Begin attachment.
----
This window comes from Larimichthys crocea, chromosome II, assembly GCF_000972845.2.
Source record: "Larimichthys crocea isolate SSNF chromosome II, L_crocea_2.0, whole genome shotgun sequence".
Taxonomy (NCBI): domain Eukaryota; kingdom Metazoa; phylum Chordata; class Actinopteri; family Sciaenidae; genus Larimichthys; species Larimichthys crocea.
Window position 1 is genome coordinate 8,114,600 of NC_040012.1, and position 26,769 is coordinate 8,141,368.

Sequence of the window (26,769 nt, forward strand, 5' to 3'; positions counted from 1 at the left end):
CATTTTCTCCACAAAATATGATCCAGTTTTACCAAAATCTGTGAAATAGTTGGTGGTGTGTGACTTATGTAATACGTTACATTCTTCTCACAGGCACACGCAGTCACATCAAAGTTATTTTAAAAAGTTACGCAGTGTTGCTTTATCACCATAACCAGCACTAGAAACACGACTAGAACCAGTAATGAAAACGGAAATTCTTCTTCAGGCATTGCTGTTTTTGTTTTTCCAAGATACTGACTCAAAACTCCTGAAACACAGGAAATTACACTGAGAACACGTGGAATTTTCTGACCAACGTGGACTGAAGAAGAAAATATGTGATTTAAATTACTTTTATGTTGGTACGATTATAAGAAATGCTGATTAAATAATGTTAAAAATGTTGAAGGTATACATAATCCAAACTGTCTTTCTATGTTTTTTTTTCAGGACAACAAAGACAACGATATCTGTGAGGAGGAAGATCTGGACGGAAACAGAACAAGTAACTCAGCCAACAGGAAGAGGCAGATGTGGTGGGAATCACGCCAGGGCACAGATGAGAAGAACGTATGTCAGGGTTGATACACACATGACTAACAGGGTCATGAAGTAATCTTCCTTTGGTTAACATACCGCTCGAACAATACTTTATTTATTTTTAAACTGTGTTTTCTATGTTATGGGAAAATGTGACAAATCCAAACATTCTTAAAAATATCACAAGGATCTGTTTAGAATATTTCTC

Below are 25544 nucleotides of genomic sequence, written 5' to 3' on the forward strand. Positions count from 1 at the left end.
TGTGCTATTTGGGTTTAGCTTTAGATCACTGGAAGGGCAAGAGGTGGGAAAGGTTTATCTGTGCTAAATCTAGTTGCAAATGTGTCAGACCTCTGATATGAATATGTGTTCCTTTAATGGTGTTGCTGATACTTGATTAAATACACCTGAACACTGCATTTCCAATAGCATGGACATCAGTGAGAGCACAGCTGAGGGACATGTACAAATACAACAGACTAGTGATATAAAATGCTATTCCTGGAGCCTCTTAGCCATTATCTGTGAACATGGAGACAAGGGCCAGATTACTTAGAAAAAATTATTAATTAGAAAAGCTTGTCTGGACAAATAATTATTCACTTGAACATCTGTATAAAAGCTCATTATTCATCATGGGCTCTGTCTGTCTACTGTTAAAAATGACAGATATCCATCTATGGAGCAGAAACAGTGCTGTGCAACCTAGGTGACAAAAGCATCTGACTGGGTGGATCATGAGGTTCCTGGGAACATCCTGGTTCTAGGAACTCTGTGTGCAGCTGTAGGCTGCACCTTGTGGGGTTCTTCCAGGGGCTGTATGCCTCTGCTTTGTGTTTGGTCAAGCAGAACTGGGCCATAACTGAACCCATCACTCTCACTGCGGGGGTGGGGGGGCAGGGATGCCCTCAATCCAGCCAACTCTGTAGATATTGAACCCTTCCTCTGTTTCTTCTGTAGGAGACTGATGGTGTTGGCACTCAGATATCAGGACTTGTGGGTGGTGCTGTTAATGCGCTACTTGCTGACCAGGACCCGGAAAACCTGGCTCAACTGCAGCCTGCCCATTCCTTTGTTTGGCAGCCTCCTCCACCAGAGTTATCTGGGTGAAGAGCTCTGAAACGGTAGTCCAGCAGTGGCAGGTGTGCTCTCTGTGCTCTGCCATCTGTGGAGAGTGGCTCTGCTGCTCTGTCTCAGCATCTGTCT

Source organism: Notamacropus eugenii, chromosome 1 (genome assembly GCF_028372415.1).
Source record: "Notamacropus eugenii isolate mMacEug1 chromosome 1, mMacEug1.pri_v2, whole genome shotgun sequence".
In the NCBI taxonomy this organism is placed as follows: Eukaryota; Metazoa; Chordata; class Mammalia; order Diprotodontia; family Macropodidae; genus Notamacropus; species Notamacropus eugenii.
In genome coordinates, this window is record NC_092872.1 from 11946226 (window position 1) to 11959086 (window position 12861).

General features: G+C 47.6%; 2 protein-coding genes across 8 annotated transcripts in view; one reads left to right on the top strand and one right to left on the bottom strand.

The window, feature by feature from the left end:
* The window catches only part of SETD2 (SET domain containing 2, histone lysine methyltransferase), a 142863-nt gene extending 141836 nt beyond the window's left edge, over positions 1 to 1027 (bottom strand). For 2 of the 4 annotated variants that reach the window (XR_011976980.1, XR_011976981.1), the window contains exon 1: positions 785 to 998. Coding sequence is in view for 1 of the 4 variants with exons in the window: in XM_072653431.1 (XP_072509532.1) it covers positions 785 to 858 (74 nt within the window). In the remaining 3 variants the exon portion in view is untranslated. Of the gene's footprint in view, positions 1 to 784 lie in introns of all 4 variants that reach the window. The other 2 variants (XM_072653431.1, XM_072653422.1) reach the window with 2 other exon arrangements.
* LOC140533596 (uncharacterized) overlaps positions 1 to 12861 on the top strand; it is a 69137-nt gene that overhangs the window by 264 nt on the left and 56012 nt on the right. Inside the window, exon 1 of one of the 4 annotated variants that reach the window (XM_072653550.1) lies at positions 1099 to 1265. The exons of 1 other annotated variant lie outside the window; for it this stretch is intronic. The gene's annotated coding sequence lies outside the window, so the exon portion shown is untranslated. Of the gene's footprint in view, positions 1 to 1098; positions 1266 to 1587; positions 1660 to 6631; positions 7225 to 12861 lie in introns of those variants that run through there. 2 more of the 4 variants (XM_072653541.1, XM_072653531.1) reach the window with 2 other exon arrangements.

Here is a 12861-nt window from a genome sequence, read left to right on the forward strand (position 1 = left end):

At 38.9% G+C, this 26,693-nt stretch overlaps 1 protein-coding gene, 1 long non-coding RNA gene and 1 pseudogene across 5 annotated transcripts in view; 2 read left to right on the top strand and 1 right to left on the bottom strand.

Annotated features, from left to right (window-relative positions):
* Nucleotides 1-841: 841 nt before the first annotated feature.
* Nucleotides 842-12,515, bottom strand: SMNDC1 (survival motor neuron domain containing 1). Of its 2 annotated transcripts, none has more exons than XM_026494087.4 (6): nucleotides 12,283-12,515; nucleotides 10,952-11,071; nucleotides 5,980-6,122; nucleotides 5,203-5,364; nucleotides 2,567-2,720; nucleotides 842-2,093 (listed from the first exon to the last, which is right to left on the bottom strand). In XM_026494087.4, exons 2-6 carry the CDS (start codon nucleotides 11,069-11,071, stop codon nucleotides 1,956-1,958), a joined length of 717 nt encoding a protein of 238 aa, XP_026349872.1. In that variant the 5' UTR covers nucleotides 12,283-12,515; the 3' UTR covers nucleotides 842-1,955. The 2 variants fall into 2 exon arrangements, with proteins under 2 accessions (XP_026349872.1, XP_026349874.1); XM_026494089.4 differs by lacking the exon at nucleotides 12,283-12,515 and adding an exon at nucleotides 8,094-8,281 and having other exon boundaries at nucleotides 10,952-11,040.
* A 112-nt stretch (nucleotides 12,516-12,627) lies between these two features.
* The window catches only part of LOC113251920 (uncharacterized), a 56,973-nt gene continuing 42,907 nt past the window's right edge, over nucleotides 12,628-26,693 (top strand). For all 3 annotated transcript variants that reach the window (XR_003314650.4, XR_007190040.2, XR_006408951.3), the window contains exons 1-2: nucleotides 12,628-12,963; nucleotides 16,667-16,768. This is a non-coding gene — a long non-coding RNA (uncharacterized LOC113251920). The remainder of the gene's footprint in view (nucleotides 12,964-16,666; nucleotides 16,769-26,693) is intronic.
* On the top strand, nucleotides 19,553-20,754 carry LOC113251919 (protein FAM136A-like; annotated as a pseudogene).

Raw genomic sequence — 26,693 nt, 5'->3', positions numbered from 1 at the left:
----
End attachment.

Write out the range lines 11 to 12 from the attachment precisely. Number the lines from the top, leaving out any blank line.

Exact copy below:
In the NCBI taxonomy this organism is placed as follows: Eukaryota; Metazoa; Chordata; class Mammalia; order Diprotodontia; family Macropodidae; genus Notamacropus; species Notamacropus eugenii.
In genome coordinates, this window is record NC_092872.1 from 11946226 (window position 1) to 11959086 (window position 12861).